I call myself a technologist because I truly believe that we are at the epoch of a new global revolution which will see sciences and technologies combine to master new solutions that will substantially improve, and even extend human life. Last year I made a $2m pledge to a teaching hospital of Harvard Medical School to support the development of nano-string and DNA hybridisation technologies that could be game-changing; and as the lead-backer of US-based biotechnology company Detraxi, I am similarly backing new technologies that could change the world.
As my journey as a philanthropist has evolved over the last fifteen years, my determination to use my own experience of rebuilding myself to help rebuild others has seen me back lots of grassroots projects. My FundaKohli project has fed hundreds of children in Costa Rica every day without fail for the last fifteen years, and between 2015 and 2019 my Tej Kohli Cornea Institute made interventions to prevent, alleviate and cure corneal blindness for thousands of Indians who are living in poor, remote and underserved communities.
What I have learned during this time is that, as much as we like to believe that we are living at the heights of technology, the true revolution is still just around the corner. It is impossible for example, to end corneal blindness in poor communities using current treatments, because they cannot be made affordable, accessible or scalable in the poor communities where 90% of those who suffer corneal blindness actually live. But thanks to scientific and technological innovations a ‘universal’ solution that overcomes these limitations is now nearer than ever, which is why the Tej Kohli Foundation has an active ‘Applied Research’ division that is soon to bring a novel bio-synthetic into clinical trials, and why the Tej Kohli Cornea Institute has evolved to become a centre for scientific innovation in the United Kingdom.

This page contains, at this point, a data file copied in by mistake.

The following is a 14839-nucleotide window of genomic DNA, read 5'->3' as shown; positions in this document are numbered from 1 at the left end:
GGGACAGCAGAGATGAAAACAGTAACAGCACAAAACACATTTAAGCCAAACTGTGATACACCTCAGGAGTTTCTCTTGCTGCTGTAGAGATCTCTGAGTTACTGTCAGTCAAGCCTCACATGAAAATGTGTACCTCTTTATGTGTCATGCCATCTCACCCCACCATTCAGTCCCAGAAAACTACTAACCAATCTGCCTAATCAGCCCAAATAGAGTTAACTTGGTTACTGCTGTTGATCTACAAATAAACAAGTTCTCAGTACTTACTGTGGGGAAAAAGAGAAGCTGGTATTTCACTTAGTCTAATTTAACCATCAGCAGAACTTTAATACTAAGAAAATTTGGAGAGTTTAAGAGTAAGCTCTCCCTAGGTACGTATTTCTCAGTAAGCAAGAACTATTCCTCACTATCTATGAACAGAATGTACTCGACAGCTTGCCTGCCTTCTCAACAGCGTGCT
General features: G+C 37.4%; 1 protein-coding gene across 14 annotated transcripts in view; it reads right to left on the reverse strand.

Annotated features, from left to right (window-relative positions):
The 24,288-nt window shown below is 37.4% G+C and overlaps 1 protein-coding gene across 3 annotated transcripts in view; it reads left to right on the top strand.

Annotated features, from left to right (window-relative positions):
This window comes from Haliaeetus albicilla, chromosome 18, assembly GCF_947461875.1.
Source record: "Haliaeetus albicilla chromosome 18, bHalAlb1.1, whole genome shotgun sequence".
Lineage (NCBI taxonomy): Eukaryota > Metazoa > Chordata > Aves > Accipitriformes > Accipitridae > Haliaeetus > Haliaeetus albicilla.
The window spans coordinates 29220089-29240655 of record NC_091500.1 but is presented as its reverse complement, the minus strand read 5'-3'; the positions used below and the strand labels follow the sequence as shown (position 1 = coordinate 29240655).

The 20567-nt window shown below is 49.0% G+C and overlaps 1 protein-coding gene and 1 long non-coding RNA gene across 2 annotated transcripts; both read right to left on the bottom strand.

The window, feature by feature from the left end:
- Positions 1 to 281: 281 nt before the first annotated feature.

The promise of technology is now just around the corner. So, when I was asked to contribute toward the $5m to $7m that needed to be raised by a pioneer in gene therapy and gene editing to develop a genetic vaccine to COVID-19, I once again placed my faith in the combined promise of science and technology and made a $100,000 donation to the fund.
At the time of writing the World Health Organisation says that there are 70 COVID-19 vaccines being developed worldwide, with three currently in clinical trials. The world only needs one of these to succeed in being the first, and maybe after that, another one will prove to be the best. What matters is not who gets there first, but that there are enough scientists engaged in the race to make a success more likely.
My $100k donation has gone to a pioneer in gene editing to combat inherited blindness, who is also a world-renowned leader and pioneer of viral vectors. Since the start of the COVID-19 outbreak in China in January 2020 and following the publication of the genetic sequences of the new coronavirus, this expertise has been put to work against COVID-19. Several experimental vaccines are currently being tested in a laboratory and a consortium has been assembled to complete clinical testing in the shortest timeframe possible.
At the time of writing, I am duty-bound not to disclose the name of the individual or the institution that I have placed my support behind. It is prudent not to create false hope about the prospects of a successful vaccine. But two weeks from now, the Institution will be formally sharing more information about its progress. When they do, any success will not be to the credit of those who donated money, but to the scientists who have committed their lives to the expansion of human knowledge, understanding and ability.
So keep the faith with science and technology. It may come to our rescue.